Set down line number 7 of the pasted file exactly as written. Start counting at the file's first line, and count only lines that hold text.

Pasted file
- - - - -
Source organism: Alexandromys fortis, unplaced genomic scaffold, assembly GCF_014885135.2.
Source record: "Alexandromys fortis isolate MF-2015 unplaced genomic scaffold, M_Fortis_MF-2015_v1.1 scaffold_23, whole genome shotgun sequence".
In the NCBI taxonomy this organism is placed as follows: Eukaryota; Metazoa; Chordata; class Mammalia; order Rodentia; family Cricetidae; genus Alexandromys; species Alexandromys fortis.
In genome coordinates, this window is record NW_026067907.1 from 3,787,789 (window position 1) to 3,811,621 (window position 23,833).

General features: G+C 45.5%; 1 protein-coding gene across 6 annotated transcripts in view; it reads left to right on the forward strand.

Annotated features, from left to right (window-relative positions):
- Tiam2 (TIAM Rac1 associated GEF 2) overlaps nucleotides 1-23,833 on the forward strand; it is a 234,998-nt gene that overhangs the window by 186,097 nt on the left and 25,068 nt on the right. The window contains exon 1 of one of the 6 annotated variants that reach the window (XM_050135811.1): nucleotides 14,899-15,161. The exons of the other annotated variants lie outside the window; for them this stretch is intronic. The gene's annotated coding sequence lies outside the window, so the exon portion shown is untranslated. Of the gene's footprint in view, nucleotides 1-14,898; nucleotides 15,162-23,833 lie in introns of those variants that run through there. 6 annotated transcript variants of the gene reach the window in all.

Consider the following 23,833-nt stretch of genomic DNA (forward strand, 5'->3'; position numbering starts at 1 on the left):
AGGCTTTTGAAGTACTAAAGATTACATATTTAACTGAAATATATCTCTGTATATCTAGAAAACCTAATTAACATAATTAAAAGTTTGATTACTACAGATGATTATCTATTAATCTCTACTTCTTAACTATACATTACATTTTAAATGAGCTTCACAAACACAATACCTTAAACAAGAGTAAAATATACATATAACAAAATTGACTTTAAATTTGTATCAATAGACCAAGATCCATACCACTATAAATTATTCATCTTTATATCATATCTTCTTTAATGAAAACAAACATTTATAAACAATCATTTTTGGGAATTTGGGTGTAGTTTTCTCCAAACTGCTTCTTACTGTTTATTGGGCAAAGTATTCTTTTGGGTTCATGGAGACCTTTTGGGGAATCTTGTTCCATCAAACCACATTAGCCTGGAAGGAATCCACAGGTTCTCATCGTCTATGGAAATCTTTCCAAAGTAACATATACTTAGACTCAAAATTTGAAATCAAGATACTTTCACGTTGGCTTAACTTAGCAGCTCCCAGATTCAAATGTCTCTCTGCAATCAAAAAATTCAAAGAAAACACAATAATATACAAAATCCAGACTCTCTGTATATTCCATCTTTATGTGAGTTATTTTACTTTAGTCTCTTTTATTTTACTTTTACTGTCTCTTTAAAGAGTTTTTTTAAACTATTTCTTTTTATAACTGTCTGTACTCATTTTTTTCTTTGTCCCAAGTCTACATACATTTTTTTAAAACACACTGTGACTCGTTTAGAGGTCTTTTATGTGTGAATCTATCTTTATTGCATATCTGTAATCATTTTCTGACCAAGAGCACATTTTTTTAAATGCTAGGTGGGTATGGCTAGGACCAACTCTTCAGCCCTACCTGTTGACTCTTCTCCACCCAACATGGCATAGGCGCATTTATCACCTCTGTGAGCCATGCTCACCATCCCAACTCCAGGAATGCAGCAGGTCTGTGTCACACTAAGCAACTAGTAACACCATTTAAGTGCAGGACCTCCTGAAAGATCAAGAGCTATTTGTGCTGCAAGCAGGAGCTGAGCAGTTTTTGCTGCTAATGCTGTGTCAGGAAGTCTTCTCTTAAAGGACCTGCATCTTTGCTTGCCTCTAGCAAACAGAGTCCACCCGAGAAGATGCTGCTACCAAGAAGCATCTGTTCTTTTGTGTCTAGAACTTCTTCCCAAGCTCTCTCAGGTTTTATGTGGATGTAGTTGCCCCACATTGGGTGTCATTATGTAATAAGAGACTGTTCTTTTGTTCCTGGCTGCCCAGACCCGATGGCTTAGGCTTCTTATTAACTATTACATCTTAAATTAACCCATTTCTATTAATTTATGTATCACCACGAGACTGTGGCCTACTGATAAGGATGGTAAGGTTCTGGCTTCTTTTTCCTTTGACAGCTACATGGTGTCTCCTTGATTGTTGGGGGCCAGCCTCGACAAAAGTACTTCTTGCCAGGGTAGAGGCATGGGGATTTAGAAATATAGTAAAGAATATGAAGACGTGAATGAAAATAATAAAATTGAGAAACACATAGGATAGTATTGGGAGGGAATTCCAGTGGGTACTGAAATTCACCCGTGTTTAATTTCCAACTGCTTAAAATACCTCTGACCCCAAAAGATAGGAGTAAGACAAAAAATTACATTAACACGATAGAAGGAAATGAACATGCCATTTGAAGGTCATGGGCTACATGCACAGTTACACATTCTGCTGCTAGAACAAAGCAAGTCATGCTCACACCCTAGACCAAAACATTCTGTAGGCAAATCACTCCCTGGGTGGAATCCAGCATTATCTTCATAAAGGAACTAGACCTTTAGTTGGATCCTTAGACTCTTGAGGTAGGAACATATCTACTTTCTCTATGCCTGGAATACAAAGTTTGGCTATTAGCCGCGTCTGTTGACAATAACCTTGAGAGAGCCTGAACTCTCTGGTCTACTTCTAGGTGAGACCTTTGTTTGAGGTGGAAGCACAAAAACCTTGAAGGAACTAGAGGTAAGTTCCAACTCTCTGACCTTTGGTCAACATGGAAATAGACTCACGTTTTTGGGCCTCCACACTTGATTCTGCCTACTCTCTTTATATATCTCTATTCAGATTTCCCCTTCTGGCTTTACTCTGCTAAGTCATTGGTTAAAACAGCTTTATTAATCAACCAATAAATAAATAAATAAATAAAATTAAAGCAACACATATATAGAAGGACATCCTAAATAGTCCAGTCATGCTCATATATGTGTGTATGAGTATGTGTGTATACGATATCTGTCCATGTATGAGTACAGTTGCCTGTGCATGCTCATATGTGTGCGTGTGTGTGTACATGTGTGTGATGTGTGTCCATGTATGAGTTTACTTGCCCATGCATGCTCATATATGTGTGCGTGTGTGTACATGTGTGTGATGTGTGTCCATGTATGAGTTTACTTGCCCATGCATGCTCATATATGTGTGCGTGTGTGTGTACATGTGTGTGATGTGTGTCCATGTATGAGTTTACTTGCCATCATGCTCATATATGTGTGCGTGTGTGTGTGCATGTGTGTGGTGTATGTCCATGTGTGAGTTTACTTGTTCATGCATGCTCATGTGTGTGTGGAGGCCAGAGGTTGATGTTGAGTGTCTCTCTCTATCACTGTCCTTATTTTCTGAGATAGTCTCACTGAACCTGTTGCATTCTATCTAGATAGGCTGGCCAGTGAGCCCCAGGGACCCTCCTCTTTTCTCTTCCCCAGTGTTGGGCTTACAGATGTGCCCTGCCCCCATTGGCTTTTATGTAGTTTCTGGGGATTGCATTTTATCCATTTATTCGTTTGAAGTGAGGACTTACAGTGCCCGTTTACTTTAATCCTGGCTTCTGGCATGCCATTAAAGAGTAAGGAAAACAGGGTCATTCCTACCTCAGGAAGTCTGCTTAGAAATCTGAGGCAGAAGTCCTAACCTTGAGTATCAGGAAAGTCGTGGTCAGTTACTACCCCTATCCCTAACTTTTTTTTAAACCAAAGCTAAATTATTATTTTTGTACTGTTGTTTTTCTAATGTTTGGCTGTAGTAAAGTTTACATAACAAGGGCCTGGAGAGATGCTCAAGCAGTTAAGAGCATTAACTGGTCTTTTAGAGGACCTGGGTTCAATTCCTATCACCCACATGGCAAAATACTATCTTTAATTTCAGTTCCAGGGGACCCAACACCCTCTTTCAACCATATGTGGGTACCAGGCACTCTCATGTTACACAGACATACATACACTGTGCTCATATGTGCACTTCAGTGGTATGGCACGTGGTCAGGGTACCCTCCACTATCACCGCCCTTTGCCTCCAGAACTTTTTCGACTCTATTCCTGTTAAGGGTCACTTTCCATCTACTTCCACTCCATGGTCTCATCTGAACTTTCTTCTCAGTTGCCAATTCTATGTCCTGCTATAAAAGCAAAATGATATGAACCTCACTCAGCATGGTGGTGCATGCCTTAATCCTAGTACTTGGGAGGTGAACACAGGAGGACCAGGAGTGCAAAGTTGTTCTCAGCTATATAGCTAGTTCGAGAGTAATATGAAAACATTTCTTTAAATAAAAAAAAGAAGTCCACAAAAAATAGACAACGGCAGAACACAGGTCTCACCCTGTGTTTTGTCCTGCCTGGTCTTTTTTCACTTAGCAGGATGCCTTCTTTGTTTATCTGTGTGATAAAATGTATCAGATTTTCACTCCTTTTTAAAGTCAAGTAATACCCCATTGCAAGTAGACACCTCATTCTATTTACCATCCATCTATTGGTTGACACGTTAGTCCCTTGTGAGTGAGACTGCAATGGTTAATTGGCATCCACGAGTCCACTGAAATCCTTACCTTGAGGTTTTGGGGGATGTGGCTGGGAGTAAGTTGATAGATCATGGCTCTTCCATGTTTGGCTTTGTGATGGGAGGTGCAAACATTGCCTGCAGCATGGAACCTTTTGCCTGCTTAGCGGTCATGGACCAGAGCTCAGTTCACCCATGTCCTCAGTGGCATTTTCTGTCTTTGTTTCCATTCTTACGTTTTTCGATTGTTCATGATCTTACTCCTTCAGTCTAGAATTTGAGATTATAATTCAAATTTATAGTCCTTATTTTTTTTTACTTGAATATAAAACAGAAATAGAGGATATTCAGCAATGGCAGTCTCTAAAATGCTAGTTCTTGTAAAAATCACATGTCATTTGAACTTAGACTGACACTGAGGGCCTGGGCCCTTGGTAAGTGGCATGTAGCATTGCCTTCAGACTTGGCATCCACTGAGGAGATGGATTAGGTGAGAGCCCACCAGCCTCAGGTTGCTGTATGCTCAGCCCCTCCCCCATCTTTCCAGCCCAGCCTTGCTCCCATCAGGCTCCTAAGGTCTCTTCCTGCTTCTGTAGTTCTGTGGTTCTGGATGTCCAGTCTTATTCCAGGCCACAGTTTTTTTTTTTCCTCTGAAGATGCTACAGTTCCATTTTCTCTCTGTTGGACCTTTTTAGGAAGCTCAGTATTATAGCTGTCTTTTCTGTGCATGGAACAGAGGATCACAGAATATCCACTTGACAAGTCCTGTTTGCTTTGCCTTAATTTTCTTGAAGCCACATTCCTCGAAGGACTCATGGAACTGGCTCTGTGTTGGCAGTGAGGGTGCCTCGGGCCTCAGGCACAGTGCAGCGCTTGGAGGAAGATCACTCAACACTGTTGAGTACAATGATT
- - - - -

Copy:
- Tiam2 (TIAM Rac1 associated GEF 2) overlaps nucleotides 1-23,833 on the forward strand; it is a 234,998-nt gene that overhangs the window by 186,097 nt on the left and 25,068 nt on the right. The window contains exon 1 of one of the 6 annotated variants that reach the window (XM_050135811.1): nucleotides 14,899-15,161. The exons of the other annotated variants lie outside the window; for them this stretch is intronic. The gene's annotated coding sequence lies outside the window, so the exon portion shown is untranslated. Of the gene's footprint in view, nucleotides 1-14,898; nucleotides 15,162-23,833 lie in introns of those variants that run through there. 6 annotated transcript variants of the gene reach the window in all.